sealing effect then grouting exact the pre-grouted zone because of the very low conductivities below 0.01 Lugeon
was detected in the latter fans. The hydraulic conductivity of the sealed rock mass of such fans was estimated to be
lower than 10-9 m/s. One of the interesting results is that a borehole with a leakage of 130 l/min improved to be
a completely dry hole after grouted only with the CSG. It was successful, although the CSG is normally considered
too weak to resist to the backflow or erosion of fresh grout in an environment of high water pressure with high
hydraulic gradient. One reason can be explained that every connected large and micro water-bearing fractures were
completely filled with the CSG because of completion by the flow criterion after injecting tons of the CSG, thus
large and firm penetrations must be resisting to such backflows. All details of these results are shown in [6] and [7].
One drawback from the first campaign was that there remained a lot of leakage spots around the post-fan No.1.
One reason for the appearance of many leaking spots is that the design applied in the first fan was designed with
the most traditional concepts for the comparative design.

4. Second experience (post-fan No.7-8)

4.1. Second design

The second post-grouting work was planned with all the new design concepts on a section of 4.2 m, which
extrapolates the post-fan No. l, where the most dripping spots were confirmed after the first campaign as described
in the previous chapter. The purpose was further reducing ingress of water at the deep underground with decreasing
the inflow amount for all the dripping spots to be lower than 1 l/min, which stands for a severe criterion to perform
the post-grouting in a deep repository in Sweden, as shown in [8].
The maximum ground water pressure was still measured 3.5 MPa. This time a maximum grouting pressure was
set at 5.5 MPa with the gel time of 35 minutes. It was 0.5 MPa higher than the first campaign for the conservative
penetration. As shown in Fig. 6 it was planned two fans (post-fan No. 7 and 8) initially and determined to
extrapolate two more (post-fan No. 9 and 10) if any of the dripping spots remaining higher than l l/min.
548 M. Tsuji et al. / Procedia Engineering 191 (2017) 543 – 550

Fig. 6. Plan view of the second post-grouting fans in GL.-500 m - gallery. A limited section of 4.2m was targeted.

4.2. Second results

Ahead of the second post-grouting work, significant dripping spots from the ceiling and the wall were checked
around the 4.2 meter section. There were twenty spots with significant inflow mainly due to the boreholes from
the first post-grouting fan. Five out of twenty spots were not less than 1 l/min. After the completion of the second
post-grouting fans of post-fan No. 7 and No. 8, two dripping spots increased, but all turned out to be lower than
the requirement, see Table 1 and Fig. 7. Therefore, the grouting campaign ceased with the two fans. The post-
grouting was not performed for post-fan No. 9 and No. 10.

Table 1. Measurement results during the second post-grouting.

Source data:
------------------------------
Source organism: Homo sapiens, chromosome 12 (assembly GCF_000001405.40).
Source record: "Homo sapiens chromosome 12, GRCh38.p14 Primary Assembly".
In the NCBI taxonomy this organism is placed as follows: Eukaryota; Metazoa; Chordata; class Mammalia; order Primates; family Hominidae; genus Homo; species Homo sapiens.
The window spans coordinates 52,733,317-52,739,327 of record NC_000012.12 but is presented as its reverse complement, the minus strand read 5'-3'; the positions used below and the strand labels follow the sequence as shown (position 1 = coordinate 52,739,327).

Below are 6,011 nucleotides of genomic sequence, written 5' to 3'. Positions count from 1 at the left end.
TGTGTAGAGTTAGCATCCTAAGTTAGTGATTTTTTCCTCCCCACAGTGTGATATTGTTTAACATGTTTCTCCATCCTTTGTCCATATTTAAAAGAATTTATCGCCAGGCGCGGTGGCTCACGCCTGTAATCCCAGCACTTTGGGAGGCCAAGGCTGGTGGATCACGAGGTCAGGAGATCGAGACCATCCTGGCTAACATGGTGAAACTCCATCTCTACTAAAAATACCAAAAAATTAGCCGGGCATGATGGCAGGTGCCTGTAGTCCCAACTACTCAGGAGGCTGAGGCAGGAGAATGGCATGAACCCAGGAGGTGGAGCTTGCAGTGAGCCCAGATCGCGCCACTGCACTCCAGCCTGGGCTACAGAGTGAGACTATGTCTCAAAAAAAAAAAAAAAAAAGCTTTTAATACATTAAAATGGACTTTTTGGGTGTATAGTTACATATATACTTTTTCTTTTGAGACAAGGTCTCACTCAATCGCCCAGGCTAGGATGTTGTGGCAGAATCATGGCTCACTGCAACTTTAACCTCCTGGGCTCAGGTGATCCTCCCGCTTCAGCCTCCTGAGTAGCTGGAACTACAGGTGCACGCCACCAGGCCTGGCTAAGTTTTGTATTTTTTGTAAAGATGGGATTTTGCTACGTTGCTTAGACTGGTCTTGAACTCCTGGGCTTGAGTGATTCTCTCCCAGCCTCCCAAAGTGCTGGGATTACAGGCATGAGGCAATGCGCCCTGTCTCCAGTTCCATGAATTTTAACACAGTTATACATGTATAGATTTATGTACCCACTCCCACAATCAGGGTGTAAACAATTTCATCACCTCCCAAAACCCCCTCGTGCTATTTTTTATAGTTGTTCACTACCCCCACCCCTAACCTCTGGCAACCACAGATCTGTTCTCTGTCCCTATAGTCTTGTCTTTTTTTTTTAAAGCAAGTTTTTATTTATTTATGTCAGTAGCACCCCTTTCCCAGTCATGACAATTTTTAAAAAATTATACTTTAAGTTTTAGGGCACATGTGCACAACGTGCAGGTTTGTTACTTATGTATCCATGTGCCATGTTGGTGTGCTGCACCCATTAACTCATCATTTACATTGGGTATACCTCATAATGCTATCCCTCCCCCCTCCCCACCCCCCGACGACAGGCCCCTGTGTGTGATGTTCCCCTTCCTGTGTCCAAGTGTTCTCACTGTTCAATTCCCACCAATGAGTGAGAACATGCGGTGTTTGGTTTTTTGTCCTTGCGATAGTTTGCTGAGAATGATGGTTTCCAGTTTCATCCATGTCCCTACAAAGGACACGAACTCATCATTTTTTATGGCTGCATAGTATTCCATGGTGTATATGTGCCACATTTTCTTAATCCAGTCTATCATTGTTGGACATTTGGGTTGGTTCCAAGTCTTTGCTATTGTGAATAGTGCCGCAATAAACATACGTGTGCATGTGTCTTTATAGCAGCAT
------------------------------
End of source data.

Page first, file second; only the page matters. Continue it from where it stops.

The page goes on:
Measured point Dripping amount before grouting [l/min] Dripping amount after grouting [l/min]
TD*+94.7 2.10 0.30
TD+94.8 2.50 0.60
TD+93.2 1.30 0.00
TD+93.3 0.30 0.20
TD+97.7 1.10 0.10
TD+97.1 0.10 0.10
TD+89.0 0.50 0.50
TD+94.7 0.45 0.13
TD+94.7 0.80 0.40
TD+94.7 0.10 0.00
TD+94.7 0.30 0.00
TD+94.7 0.10 0.10
TD+94.7 0.20 0.10
TD+94.2 0.05 0.10
TD+93.7 0.01 0.00
TD+92.7 0.15 0.20
D+98.0 0.18 0.10
TD+100.5 0.45 0.50
TD+97.7 1.00 0.05
TD+97.7 0.40 0.10
TD+94.8 N/A 0.15
TD+94.9 N/A 0.30
TOTAL 12.09 4.03 (33%reduction)
Measurement by weir 17.7 8.7 (50%reduction)
*“TD+” stands for a distance [m] from the ventilation shaft
M. Tsuji et al. / Procedia Engineering 191 (2017) 543 – 550 549

Fig. 7. Twenty two dripping spots plotted on the geological sketch of the wall and ceiling of GL-500 m - gallery.

By the weir measurement, the sectional water ingress during the 4.2 m decreased from 17.7 to 8.7 l/min per 4.2 m.
It can be stated that even successful to reduce the each amount of dripping spots, it might be the limitation of the
post-grouting method to decrease by a short span with lots of boreholes existing on the tunnel surface.

5. Conclusion

The post-grouting works with three new design concepts were successful in reducing the water inflow in GL.-
500 m - gallery with the rock mass of many fractures. This is due to reducing the sectional water inflow with
satisfying the severe inflow requirement of 1 l/min for every leaking spots.
It can be concluded that the developed post-grouting methodology in MIU is applicable for constructing the
watertight tunnels in Japanese hard rock in general with lots of fractures and for the future geological disposal sites
with a severe inflow requirement. Furthermore, a post-grouting is empirically deemed to be more difficult than
a pre-grouting to reduce the ingress of water in the tunnels. Therefore, it can be suggested that if the new designs of
CSG and the complex dynamic grouting were robustly applied from the pre-grouting phase, it should have more
potential for reducing the ingress of water to the tunnels with fine fractures.
550 M. Tsuji et al. / Procedia Engineering 191 (2017) 543 – 550

Acknowledgements

The authors’ grateful thanks Mr. Kusano T. and Mr. Eguchi K. belongs to Joint venture for excavation of
Ventilation Shaft in MIU and being worked on grouting in great depth, and Dr. Funehag J. belongs to Chalmers
University for the collaboration and lots of advice related to the works and studies regarding post-grouting and CSG.

References